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Occupational Physical Activity Opposes Obesity

A Cross-Sectional Modern Replication of the Morris 1953 London Busmen Study

Gay, Jennifer L., PhD; Buchner, David M., MD, MPH; Smith, Jessalyn, PhD

Journal of Occupational and Environmental Medicine: March 2019 - Volume 61 - Issue 3 - p 177–182
doi: 10.1097/JOM.0000000000001489

Objective: Examine the importance of occupational light-intensity physical activity (PA) and short bouts of moderate-vigorous PA (LSBPA), to opposing obesity, including an approximate replication of the London busmen study comparing waist circumference of workers with high versus low levels of occupational activity.

Methods: Working adults wore an accelerometer, completed anthropometric measurements, and provided work schedules. Participants’ (n = 435) activity was classified as either occupational or non-occupational minutes, and by intensity.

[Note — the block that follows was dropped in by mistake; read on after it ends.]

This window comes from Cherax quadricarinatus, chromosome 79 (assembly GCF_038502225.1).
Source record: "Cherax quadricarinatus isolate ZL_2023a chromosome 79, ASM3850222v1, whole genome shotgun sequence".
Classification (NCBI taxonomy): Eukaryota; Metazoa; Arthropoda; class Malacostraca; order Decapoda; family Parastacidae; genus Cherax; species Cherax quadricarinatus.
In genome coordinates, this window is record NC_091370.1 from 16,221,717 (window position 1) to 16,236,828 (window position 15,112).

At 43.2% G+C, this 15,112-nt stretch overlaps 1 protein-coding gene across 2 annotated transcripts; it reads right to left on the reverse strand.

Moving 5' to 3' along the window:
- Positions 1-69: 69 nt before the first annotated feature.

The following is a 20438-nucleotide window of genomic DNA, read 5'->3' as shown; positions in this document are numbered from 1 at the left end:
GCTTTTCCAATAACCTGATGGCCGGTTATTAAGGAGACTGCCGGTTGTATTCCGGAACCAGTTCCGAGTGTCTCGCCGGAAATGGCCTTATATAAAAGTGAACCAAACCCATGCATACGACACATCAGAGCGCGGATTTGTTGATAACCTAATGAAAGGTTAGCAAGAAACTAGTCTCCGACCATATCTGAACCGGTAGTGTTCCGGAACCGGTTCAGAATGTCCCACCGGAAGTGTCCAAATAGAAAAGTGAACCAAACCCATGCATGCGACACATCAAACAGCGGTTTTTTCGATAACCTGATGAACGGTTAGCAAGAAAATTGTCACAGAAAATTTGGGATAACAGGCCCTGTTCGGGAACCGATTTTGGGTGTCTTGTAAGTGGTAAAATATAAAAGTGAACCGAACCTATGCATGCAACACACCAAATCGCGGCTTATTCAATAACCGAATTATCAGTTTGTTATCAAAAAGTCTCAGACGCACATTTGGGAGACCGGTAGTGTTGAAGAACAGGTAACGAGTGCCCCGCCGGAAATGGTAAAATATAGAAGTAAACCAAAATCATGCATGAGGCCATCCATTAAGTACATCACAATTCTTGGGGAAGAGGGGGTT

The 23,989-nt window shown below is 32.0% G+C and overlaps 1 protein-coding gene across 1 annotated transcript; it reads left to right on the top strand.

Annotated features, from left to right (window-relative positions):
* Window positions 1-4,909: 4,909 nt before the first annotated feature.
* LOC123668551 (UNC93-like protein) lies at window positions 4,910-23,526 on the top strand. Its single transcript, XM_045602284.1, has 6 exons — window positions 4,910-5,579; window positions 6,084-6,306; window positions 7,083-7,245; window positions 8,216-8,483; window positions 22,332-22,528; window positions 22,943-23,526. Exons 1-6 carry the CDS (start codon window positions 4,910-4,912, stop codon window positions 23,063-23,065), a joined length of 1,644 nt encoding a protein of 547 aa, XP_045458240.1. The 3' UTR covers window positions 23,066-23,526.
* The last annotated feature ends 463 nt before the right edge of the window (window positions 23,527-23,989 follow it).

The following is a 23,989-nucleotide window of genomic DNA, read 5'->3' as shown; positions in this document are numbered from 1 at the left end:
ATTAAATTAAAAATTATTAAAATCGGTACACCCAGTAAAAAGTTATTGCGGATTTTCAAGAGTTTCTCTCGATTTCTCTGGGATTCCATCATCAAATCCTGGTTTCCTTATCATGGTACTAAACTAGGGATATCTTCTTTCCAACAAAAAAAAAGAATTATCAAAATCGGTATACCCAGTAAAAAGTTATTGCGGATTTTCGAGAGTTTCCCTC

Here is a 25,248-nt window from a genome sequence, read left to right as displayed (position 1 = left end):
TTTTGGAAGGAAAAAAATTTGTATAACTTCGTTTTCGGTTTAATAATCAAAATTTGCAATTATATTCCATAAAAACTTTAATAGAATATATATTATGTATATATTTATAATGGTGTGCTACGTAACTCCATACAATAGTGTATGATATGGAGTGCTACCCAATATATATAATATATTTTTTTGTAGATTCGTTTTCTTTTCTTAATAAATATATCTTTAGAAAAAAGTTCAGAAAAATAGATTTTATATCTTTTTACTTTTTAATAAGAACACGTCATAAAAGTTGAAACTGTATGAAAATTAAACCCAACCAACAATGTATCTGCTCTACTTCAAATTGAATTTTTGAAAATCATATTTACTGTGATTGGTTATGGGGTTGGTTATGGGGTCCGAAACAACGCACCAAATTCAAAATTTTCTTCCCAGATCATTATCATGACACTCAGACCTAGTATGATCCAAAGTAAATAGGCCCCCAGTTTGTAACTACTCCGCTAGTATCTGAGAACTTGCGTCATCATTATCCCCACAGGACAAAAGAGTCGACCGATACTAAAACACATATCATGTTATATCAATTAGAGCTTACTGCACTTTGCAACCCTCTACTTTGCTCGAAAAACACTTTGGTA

Results: Body fat percentage was inversely associated with occupational-LSBPA in participants who did not meet PA guidelines, but not in those who met guidelines. In the London busmen replication, more active workers had smaller waist circumferences than sedentary workers, controlling for non-occupational activity.

Conclusions: Work-related LSBPA may be an important and under-recognized source of PA that opposes adiposity for people who do not meet PA guidelines.

Department of Health Promotion & Behavior, University of Georgia, Athens, Georgia (Dr Gay); Department of Kinesiology and Community Health, University of Illinois at Urbana-Champaign, Champaign, Illinois (Dr Buchner); and Data Recognition Corporation, Maple Grove, Minnesota (Dr Smith).

Address correspondence to: Jennifer L. Gay, PhD, Department of Health Promotion & Behavior, University of Georgia, 100 Foster Road, 251E Wright Hall, Athens, GA 30602 (

Funding: This work was supported by American Heart Association. Grant #13crp14370001 (J.L.G.).

Gay, Buchner, and Smith have no relationships/conditions/circumstances that present potential conflict of interest.

The JOEM editorial board and planners have no financial interest related to this research.

Copyright © 2019 by the American College of Occupational and Environmental Medicine